ROME (Reuters) - Eluana Englaro, the comatose woman at the center of a right-to-die case in Italy, died on Monday despite an attempt by Prime Minister Silvio Berlusconi to order doctors to keep her alive through a feeding tube.
The 38-year-old Englaro had been in a coma since a 1992 car crash. Nutrition was stopped four days ago at the request of the family.
The case divided mainly Catholic Italy, with daily demonstrations and sit-ins by those who favored letting her die and those who said it was tantamount to murder.
It also led to a constitutional crisis pitting Berlusconi against the head of state and provoked a debate about whether the Vatican was unduly interfering.
Berlusconi said in a statement he was “deeply pained” to hear of Englaro’s death and was “very sad that the government’s attempt to save a life were rendered impossible.”
A moment of silence was observed in the Senate, which was debating a law that would have forced the clinic in northern Italy where she was hospitalized to resume feeding her through a tube.
The silence quickly turned to shouting and finger pointing as center-left and center-right politicians accused each other of trying to make capital from the case that has riveted Italy for months and raised the ire of the Vatican.
“She didn’t die. She was killed,” Gaetano Quagliarello, a center-right senator from Berlusconi’s party shouted in the senate as other lawmakers screamed “murderers, murderers” toward the center-left benches.
Englaro was called “Italy’s Terri Schiavo,” the American woman in a vegetative state who was allowed to die in 2005 after a long legal fight.
“May the Lord forgive those who brought her to this point,” said Cardinal Javier Lozano Barragan, the Vatican’s health minister, who backed Berlusconi’s attempts to force the clinic to resume feeding.
He told Ansa news agency that he would consider it “a crime if any human intervention was decisive in her death.”
Catholic activists who were opposed to stopping nutrition said magistrates should order the woman’s body sequestered pending an autopsy and a full judicial investigation.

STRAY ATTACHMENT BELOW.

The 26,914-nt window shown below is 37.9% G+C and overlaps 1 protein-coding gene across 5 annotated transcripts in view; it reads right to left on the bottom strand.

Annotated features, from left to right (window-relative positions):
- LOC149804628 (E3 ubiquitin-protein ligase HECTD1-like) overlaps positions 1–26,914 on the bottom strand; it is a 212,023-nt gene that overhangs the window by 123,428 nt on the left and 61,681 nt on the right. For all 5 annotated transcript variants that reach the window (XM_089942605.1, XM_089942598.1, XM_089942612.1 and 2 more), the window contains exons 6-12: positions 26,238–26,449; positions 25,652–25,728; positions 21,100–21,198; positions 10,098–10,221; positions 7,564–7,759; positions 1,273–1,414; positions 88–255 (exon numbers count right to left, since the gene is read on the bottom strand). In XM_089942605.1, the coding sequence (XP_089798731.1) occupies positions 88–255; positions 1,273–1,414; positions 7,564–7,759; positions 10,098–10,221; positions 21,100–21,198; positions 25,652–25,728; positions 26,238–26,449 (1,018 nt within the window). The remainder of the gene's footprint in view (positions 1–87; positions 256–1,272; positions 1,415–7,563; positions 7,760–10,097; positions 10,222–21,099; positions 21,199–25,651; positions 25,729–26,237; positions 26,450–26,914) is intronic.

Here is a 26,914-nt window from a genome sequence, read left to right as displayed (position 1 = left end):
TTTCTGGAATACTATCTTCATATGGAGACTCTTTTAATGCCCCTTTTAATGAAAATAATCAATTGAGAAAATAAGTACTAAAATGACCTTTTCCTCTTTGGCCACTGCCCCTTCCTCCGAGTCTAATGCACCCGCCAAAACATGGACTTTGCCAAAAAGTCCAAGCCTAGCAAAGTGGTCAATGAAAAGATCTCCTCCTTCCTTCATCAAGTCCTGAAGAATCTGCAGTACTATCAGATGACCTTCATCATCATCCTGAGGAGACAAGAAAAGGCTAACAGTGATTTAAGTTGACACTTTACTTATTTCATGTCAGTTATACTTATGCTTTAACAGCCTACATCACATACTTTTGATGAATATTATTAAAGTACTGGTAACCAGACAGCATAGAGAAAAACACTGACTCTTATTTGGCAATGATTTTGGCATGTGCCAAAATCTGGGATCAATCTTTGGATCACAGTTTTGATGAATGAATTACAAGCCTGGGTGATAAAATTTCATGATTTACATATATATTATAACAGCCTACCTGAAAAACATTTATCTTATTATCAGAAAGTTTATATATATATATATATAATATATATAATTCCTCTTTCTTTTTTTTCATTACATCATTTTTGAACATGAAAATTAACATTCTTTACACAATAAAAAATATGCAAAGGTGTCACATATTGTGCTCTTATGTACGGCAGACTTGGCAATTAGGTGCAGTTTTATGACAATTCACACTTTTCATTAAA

“Something very strange has happened,” said Gianluigi Gigli, head of the “For Eluana” anti-euthanasia group.
Doctors had stopped the feeding only last Friday and many had expected her to live several weeks longer.
The woman’s father battled his way through Italy’s courts for 10 years to have her feeding tube disconnected, saying it was her wish not to be kept alive artificially.
“I just want to be alone,” he said after his daughter died.
Berlusconi issued an emergency decree on Friday ordering doctors to resume feeding the woman but it was rejected as unconstitutional by President Giorgio Napolitano.
“If she was killed she was killed by our hypocrisy and our slowness,” said Pier Ferdinando Casini, a Catholic MP who opposed the stopping of feeding but said politicians should have passed a comprehensive law on end-of-life issues long ago.
For the third day in succession, Pope Benedict indirectly referred to the case, telling the new Brazilian ambassador to the Vatican that “the sanctity of life must be safeguarded from conception to its natural end.”
Writing by Philip Pullella, additional reporting by Sara Rossi; Editing by Angus MacSwan